Steven, you’re describing what editors – the good editors – used to do. They may still do it. The publishers are like the owner of the team. The good owners put in place good managers, let them spend and manage. In the chase for the big buck and the fast book – everything Wal-Mart, how can the editors truly edit (i.e., coach)? Anyone who’s had even minimal publishing success can name at least one editor with the courage to fight the Resisitance lurking behind what you’re describing. I can name two, Lester del Rey and George Scithers. Maybe there should be a post that’s a tribute to editors who stand up for authors, like the Blue Jays management team? A deep, heart-felt thanks for this post.

  3. Jeremy on September 2, 2011 at 6:46 am

    Great stuff Callie! I love the analogies. You mentioned Cleveland to Miami–what is an author to do if he or she looks at the team and thinks, “I can do better”?

    Let’s skip “the grass is always greener” for now. What if the team is capable of getting you to the playoffs, but not the big show, and a big show team comes knocking? I would think an author who jumps ship in this case would be branded negatively. How can the new team think he won’t do the same if a better team comes knocking again? And the first team worked so hard to get him to that point in the first place, then he bails?

    It’s on the team to do the best they can for the author, but what if it’s not good enough? Better yet, how does the author know when it is good enough?

  4. Jeff on September 2, 2011 at 12:23 pm

    Great post, Callie. Probably one of the best in the series. Thanks so much for writing this.

  5. Brandy on September 2, 2011 at 1:40 pm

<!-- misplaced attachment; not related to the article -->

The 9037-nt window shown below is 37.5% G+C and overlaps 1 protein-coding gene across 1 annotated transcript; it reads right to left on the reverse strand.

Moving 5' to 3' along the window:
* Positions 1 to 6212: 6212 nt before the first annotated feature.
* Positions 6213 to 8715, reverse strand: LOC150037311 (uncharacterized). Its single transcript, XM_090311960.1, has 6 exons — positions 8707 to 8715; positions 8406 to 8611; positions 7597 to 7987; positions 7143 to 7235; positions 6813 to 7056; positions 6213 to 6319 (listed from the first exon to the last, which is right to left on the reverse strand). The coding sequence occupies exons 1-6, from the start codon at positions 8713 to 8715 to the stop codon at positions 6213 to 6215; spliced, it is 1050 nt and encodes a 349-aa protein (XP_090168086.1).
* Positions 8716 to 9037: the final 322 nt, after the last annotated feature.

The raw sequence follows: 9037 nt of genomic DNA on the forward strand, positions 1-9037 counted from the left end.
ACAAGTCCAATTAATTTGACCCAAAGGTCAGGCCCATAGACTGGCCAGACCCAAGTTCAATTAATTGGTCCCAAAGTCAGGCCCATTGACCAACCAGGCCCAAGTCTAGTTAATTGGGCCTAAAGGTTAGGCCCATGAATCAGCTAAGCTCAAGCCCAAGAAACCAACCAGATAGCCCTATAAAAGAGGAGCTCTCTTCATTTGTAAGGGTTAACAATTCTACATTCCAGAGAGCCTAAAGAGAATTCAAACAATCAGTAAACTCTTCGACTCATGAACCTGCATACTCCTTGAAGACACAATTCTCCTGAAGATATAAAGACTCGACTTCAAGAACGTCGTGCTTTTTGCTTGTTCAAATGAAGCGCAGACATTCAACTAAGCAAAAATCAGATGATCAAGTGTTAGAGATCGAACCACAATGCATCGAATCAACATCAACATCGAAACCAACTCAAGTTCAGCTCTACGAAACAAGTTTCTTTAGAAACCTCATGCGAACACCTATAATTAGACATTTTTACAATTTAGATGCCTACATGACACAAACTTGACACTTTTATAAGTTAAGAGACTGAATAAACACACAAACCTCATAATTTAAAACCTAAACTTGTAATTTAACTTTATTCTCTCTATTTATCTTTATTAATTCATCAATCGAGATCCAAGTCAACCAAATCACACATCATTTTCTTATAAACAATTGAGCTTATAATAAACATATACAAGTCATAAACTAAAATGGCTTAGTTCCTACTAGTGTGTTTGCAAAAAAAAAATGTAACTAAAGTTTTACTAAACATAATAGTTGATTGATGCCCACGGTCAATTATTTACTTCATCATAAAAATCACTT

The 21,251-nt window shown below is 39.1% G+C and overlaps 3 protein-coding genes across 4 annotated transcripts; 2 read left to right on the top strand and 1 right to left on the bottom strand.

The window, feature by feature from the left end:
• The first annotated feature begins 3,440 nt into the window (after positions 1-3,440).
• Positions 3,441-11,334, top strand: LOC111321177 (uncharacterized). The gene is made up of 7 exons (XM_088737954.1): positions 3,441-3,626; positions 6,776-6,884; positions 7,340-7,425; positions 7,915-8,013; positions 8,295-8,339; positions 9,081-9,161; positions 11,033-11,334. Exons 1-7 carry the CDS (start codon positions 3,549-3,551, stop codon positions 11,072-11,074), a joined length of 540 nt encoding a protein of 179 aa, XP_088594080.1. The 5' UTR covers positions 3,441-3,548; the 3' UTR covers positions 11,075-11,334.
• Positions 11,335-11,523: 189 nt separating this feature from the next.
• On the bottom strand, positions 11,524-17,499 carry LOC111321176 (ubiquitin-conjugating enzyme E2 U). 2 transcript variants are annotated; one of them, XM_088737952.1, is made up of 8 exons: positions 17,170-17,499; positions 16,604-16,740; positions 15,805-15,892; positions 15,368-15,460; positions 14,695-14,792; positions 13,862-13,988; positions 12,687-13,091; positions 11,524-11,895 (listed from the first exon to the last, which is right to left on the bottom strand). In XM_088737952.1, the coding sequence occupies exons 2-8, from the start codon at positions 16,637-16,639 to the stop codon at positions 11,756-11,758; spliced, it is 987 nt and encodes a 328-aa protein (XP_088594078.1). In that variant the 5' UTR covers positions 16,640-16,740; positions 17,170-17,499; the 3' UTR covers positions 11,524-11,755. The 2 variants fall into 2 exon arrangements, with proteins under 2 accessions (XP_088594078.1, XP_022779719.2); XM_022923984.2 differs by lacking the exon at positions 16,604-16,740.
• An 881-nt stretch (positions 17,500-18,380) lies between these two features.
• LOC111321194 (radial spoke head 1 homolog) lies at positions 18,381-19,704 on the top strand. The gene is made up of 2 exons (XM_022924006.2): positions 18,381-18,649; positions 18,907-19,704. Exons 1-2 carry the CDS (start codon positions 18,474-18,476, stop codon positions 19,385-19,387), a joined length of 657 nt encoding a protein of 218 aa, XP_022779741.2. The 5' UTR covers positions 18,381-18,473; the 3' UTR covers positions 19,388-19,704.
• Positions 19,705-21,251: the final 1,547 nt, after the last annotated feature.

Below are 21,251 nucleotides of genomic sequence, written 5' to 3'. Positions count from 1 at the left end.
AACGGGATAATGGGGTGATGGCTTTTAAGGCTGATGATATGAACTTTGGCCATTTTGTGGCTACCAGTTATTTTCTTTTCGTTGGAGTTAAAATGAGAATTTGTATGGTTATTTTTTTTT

Callie – this is fabulous and inspiring. I confess, I’m not a huge baseball fan, but it still resonated wildly.

    Recently, another writer, whom I deeply admire, took an interest in my late-swinging-but-naturally-talented way with words. Her coaching has made a world of difference (heh, if I do say so myself). And for that I am grateful.

  6. Paul C on September 2, 2011 at 2:25 pm

    You hit a home run, Callie.

  7. John Thomas on September 3, 2011 at 10:55 am

    Great post, Callie.

    I see the music industry having exactly this problem right now. Too many labels are only willing to put money on what has the quick payoff and not willing to invest the time and money for artist development (what a good manager and a good label rep SHOULD be doing) to help give that artist a quality, long-term career. All of the superstars of yesteryear (and many still with us), whether you talk about The Beatles or Led Zeppelin or U2 started out slowly without hitting it out of the park in terms of sales from the get-go. It took time, and development, and touring, and experience, and tweaking, and doing it again.

    And, funny, many, many of the bands who went through that process stayed with the labels that helped them do it. So, there is often a reciprocation of loyalty. There just has to be a longer term vision from those putting in the time and resources to make it happen.

  8. James Piper on September 3, 2011 at 11:36 am

    Am a Jays fan. It’s perfectly acceptable for Brett Lawrie to be called up and hit 8 HRs in first 24 BL games, but I’m completely baffled by Baustista’s performance. So late, such a night and day contrast, and not a fluke.

    On the publishing industry. How are they going to pay for the staff to support writers? E-publishing is here to stay and it’s will affect the revenues and profit margins of traditional publishers.

  9. Scott on September 8, 2011 at 6:41 am

    Great post!

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  11. Madeline on October 31, 2023 at 11:41 pm